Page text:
Today, there is growing support for the theory that cooperative breeding evolved by means of some form of mutualism or reciprocity. Mutualism is a form of symbiosis that is beneficial to both involved organisms. Mutualism has many forms and can occur when the benefits are immediate or deferred, when individuals exchange beneficial behaviors in turn, or when a group of individuals contribute to a common good, where it may be advantageous for all group members to help raise young. When a group raises young together, it may be advantageous because it maintains or increases the size of the group.[8] The greatest amount of research has been invested in reciprocal exchanges of beneficial behavior through the iterated prisoner's dilemma. In this model, two partners can either cooperate and exchange beneficial behavior or they can defect and refuse to help the other individual.[8]

Environmental conditions[edit]

Environmental conditions govern whether offspring disperse from their natal group or remain as helpers. Food or territory availability can encourage individuals to disperse and establish new breeding territories, but unfavorable conditions promote offspring to remain at the natal territory and become helpers to obtain an inclusive fitness.[9] Additionally, remaining at the natal territory enables offspring to possibly inherit the breeding role and/or territory of their parents.[10]

A final factor influencing cooperative breeding is sexual dispersal. Sexual dispersal is the movement of one sex, male or female, from the natal territory to establish new breeding grounds. This is highly regulated by the reproductive costs in producing a male versus a female offspring. Maternal investment within female offspring may be considerably higher than male offspring for one species, or vice versa for another. During unfavorable conditions the cheaper sex will be produced at higher ratios.[11]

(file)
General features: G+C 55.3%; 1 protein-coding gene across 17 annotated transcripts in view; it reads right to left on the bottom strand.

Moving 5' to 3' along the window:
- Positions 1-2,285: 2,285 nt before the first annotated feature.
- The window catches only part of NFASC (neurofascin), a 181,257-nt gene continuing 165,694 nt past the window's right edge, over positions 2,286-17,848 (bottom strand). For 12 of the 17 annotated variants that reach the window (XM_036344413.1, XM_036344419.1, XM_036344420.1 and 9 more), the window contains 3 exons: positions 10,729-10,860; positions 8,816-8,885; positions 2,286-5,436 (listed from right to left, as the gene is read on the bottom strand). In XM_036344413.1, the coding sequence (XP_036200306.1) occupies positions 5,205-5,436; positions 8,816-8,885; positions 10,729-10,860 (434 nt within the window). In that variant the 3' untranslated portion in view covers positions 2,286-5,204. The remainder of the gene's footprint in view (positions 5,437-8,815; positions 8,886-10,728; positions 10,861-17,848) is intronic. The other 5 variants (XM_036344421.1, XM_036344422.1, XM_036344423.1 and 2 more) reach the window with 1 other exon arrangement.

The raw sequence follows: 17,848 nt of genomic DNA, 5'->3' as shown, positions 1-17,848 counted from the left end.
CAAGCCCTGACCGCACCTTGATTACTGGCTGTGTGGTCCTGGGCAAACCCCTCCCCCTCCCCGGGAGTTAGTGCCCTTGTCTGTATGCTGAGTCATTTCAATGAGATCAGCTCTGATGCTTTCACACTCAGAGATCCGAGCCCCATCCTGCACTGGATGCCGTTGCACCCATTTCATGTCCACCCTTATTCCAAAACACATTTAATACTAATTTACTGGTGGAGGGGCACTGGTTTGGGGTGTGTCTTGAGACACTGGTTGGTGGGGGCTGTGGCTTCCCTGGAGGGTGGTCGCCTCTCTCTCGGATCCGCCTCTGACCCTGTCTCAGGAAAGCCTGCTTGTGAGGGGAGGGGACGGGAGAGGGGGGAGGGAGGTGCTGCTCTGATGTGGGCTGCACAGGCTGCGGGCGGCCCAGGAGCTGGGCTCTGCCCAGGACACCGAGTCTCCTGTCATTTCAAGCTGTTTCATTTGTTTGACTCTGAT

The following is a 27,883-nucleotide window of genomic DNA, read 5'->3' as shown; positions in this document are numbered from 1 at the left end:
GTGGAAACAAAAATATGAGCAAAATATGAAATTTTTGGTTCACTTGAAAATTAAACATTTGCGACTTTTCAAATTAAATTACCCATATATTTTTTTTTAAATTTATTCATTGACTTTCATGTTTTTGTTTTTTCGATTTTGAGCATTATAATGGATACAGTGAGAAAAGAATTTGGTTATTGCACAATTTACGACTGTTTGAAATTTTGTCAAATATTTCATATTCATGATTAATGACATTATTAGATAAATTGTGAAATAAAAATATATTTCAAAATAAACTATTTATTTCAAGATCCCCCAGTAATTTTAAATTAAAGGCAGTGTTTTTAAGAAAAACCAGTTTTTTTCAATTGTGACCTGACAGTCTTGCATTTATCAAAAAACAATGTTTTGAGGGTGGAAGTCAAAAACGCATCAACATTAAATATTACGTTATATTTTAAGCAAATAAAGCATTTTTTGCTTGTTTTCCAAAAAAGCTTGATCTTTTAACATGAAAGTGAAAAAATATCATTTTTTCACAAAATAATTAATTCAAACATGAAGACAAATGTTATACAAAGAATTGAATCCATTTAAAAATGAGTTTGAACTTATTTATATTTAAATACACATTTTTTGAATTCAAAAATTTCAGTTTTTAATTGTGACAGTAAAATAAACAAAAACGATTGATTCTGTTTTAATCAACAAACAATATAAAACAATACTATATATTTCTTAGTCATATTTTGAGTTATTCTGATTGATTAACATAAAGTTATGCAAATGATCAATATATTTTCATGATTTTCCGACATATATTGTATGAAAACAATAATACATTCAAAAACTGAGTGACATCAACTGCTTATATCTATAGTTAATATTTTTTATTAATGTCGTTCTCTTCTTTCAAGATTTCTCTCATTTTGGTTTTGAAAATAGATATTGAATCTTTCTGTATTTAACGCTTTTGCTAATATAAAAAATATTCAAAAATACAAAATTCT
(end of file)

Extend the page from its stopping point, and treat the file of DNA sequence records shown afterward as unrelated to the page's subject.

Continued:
A second factor affecting the sexual dispersal is the difference in ability of each sex to establish a new breeding territory. Carrion crow (Corvus corone) were found to produce more female offspring in favorable environmental conditions. Female Corvus corone have been found to establish successful breeding territories at a higher rate than males. Male Corvus corone were produced at a higher rate under unfavorable conditions. Males were found to remain at the natal territory and become helpers.[12] Thus, if environmental conditions favor the dispersal of a specific sex it is considered the dispersal sex. If environmental conditions are unfavorable females may produce the philopatric sex, therefore generating more helpers and increasing the occurrence of cooperative breeding.[12]

Costs of Cooperative breeding[edit]

Breeders[edit]

Breeder costs consist of prenatal care, postnatal care and maintenance of breeding status. Prenatal care is the amount of maternal investment during fetus gestation and postnatal care is the investment following birth. Examples of prenatal care are fetal, placentae, uterus and mammary tissue development. Postnatal examples are lactation, food provisions and guarding behavior.[11]

Dominant males and females exhibit suppressive behaviors towards subordinates to maintain their breeding status. These suppressive acts are dependent upon the sex ratio of helpers. Therefore, the costs will be altered depending upon the helpers. For example, if there are more male helpers as compared to females, then the dominant male will suppress subordinate males and experience a higher cost. The opposite is true for females. Breeders will even suppress subordinates from mating with other subordinates.[13]

Helpers[edit]

The cost to helpers varies depending upon presence or absence of related offspring. The presence of offspring has been found to increase the helper’s cost by the helper contributing to guard behaviors.[14] Guarding behaviors, such as babysitting, can cause individuals to experience weight loss on an exponential scale depending upon the duration of the activity. Other activities, such as sentinel behavior and bipedal surveillance, cause helpers to have reduced foraging intervals inhibiting their weight gains. The reduced foraging behavior and increased weight loss reduces their chance to breed successfully, but increase their inclusive fitness by increasing the survival of related offspring.[3][15][16]